YouTube’s also rolling out a new ‘Delay Ads’ button for streamers, which will enable them to delay mid-roll and live display ads for 10 minutes, so if you’re in the midst of a critical stream event, you can avoid having to cut your viewers off. Streamers will also be able to manually insert a mid-roll ad at any time.
YouTube’s also updating its control options for mid-roll ads on long-form content:
“Creators currently have two options to determine when mid-roll ads appear in their long-form videos; automated ad breaks recommended by YouTube and manual ad breaks set by the creator. In the coming months, creators will have a third option to optimize mid-roll earnings by combining these two options. Since an ad is not shown in every ad break, combining recommendations gives our system more choices to select the most appropriate time to show a viewer an ad, benefiting both creators and viewers.”
On another front, YouTube’s also rolling out related video link analytics for Shorts referrals, building on its recent update to Shorts links.
Last month, YouTube added the option to link a Short to a longer YouTube clip, in order to merge Shorts viewers over to your extended offerings. As part of that, YouTube also deactivated all other links that appear within Shorts comments, Shorts descriptions, and the vertical live feed.
The move is designed to cut down on spam in the Shorts stream, but it may also help Shorts creators boost their overall YouTube presence, by using Shorts as a promotional vehicle for their long-form uploads.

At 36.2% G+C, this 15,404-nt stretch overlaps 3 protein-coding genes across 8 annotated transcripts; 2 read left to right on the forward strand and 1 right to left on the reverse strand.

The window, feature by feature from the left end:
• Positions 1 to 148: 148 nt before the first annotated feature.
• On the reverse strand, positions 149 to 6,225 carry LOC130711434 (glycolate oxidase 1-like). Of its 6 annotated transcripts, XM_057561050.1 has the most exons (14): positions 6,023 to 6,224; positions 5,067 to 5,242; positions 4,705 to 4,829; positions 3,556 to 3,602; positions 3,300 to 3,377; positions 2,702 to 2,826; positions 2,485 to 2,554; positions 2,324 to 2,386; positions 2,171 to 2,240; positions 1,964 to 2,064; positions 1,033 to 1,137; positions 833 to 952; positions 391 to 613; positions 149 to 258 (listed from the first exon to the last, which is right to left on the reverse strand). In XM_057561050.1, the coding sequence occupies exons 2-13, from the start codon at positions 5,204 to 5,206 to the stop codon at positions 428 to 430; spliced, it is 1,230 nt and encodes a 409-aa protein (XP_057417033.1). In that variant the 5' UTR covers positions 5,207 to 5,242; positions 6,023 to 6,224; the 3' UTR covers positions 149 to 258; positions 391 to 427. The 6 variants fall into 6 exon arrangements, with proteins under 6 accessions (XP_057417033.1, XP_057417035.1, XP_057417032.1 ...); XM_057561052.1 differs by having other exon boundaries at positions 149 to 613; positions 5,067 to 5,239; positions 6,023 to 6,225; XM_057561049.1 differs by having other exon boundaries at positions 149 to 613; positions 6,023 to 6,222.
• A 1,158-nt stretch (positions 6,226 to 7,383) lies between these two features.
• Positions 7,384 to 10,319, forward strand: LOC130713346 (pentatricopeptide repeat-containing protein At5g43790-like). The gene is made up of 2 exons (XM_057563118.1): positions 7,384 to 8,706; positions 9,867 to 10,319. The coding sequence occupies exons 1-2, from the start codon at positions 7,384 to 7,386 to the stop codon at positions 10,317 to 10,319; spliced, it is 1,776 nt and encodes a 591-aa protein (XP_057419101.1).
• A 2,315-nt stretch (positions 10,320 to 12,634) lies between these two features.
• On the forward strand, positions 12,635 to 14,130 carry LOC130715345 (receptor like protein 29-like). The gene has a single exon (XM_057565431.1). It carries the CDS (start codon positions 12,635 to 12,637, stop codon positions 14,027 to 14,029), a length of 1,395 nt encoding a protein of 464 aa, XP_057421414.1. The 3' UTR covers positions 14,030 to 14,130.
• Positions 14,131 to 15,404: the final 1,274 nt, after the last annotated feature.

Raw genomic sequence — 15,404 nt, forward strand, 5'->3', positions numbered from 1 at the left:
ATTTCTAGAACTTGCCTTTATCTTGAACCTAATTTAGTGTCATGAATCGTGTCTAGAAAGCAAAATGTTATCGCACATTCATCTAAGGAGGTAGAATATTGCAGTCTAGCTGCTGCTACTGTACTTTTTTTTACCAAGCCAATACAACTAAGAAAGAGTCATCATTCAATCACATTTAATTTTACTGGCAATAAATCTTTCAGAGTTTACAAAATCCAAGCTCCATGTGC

And now, with referral analytics, you’ll also be able to see how those links are driving traffic, improving your overall understanding of referral activity.
Finally, YouTube’s also experimenting with new display formats for Connected TV (CTV) ads, which better align with the TV viewing experience.
Based on user feedback, YouTube’s found that people would prefer to see the length of ad breaks displayed, as opposed to ad counts, so it’s testing out new ways to better represent ad timings in-stream.
YouTube’s research also shows that CTV viewers would prefer clusters of ads shown at once, instead of multiple breaks throughout a video, which can disrupt the viewing experience, so it’s also exploring new ways to show longer ad breaks, with multiple ads, while reducing overall ad frequency.
And given that 65% of YouTube CTV watch time sessions are 21 minutes or longer, it makes sense that viewers would prefer less disruption, though whether that impacts ad viewability and response is another question that YouTube will also need to assess over time.
But overall, these seem like fairly logical changes, which align with improved ad display and user experience, even if they lessen a level of control for creators.
I mean, more money is better, right? And if it fits into user preferences…
YouTube’s updated ad placement controls will be rolling out in November, while it’s already testing its new CTV experiences with selected users.